Son of Dotcom
By Annalee Newitz
IT IS happening again. Cafes in the Silicon Bay bristle with laptop-aided business meetings. I'm sitting in one of them, a place called Ritual in a part of San Francisco whose efforts to resist dotcomification failed only partly. This Mission neighborhood is an urban chimera, glossy furniture nooks and specialty bookstores spliced between old-school thrift shops and Latin record stores.
Like everybody else in the place, I've come here to work while sipping the free WiFi and excellent double cappuccinos. Two tables away, glitterati from blog-search shop Technorati are arguing over user interfaces. A guy who helped organize Webzine 2005 is handing out his amusing new business cards to a cluster of people wearing T-shirts I've seen advertised on BoingBoing.
In the corner, a cutie I don't recognize has a giant Creative Commons sticker on his iBook. and I wonder vaguely if I know him but just haven't met him in person.
That's when the people behind me start talking loudly about "Web 2.0 operating systems" and "leveraging social networks." I look up, alarmed, then send an IM about it to my friend Quinn, who is writing across the table from me.
"Do you hear the marketing droids behind us?" I write. She giggles, staring at her monitor. "Acoustics bad," she writes back. "What are they saying?"
It turns out they're crafting a PowerPoint presentation for some company whose business model sounds as vague as this region's dotcoms of yore: They plan to "bring the gaming community together" and somehow make money on that.
I eavesdrop until I realize with horror that they are the remnants of a dotcom I made fun of in this very column back in 1999: a company called Zupit. I search for zupit.com, but the site is just a directory full of files I can't accessthere's nothing left of the bubble company that "brings it down to you," as it says on the ancient Zupit schwag pen I have.
And yet the company still lives! Its stupid business model still lives! How can this be? It's all the fault of the post-Google hegemony, which has imposed a new buzzword regime on uswe must now refer to Internet culture using terms like Web 2.0, digital ecosystem, folksonomy, social network, Ajax and tagging.
What do these words mean? That investors have turned their burning, collective gaze from the wastes of Mordor to the human world of Silicon Valley again, and they're giving us money to build things that sound new. Since the Web 1.0 years, when broadband was new and everybody was scrambling to get a "web presence," people have gone beyond home pages to form social networks by blogging on LiveJournal or "friending" on MySpace.
In fact, a whole digital ecosystem has grown up around the social networking industry. There are applications that allow people to share photographs online (Flickr), companies devoted to creating virtual communities (SecondLife) and tools for cell phones that let you discover the physical locations of people in your "network" even when you're offline (Dodgeball).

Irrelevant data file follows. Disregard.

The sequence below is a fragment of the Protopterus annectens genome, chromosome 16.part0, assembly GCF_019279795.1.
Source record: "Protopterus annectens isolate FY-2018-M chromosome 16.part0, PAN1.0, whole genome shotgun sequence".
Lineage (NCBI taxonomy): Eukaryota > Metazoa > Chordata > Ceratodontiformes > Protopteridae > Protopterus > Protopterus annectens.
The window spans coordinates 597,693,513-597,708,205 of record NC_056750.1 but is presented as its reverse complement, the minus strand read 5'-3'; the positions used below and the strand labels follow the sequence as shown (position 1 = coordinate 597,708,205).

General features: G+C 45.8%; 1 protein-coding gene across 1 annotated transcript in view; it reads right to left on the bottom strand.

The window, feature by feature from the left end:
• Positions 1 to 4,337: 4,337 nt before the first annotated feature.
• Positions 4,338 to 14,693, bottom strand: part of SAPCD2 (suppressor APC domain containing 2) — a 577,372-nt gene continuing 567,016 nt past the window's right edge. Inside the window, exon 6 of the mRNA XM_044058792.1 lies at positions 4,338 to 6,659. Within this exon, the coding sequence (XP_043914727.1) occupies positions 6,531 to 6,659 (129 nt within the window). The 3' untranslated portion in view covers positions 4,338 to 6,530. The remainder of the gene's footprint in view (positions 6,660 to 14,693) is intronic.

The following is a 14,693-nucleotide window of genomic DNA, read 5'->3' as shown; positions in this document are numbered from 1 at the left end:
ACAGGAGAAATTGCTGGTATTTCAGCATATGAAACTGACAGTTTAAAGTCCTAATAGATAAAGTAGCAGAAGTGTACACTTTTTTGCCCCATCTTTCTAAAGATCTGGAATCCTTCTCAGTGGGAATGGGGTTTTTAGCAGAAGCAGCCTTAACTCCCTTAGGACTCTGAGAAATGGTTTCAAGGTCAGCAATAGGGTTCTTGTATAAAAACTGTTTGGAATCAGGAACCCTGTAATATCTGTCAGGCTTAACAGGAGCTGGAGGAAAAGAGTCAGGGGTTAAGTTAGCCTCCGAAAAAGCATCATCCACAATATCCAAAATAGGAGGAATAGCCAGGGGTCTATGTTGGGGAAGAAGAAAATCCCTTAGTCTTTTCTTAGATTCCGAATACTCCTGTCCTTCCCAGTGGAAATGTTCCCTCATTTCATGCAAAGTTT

Of course, now that all this personalized, localized crap is online, it has to be organized and searchable. That's why, if you want your buddies to find their pictures among the thousands you've loaded into your blog, you need tagging. Tags are descriptive words attached to a person, place or thing online, and they're even more bizarre than the Dewey Decimal System.
If you search tags on Flickr, for instance, you'll discover that in among the predictable ones like "San Francisco," "vacation" and "wedding," there's a special tag for pictures of "boys eating burgers." There's another for "stupid Americans."
The end result of a tagging system is folksonomy. No, it's not a joke band from the 1960s. It's a taxonomy, or knowledge-organization system, created by regular folks who don't have advanced degrees in information science and don't work in libraries. Only in a folksonomy would you ever get results from searching for the tag "sexy geeks."
This development alone makes it clear we've learned something since the Pets.com days. But there's a hell of a lot we haven't learned. For every groovy folksonomy, there's a Zupit. Companies like it abuse resources and turn technological promise into launch parties full of free booze, which are as numerous on any night in San Francisco now as they were during the dotcom days.
Today's dotcom parties are full of drunken bloggers instead of website designers, but one thing has remained constant across the half-decade: The Zupits suck up funding, while true visionaries innovate for free.
Annalee Newitz (email@example.com) is a surly media nerd who was recently at a party where Nick Denton got drunk and wanted to take pictures of all the trannies in the room.
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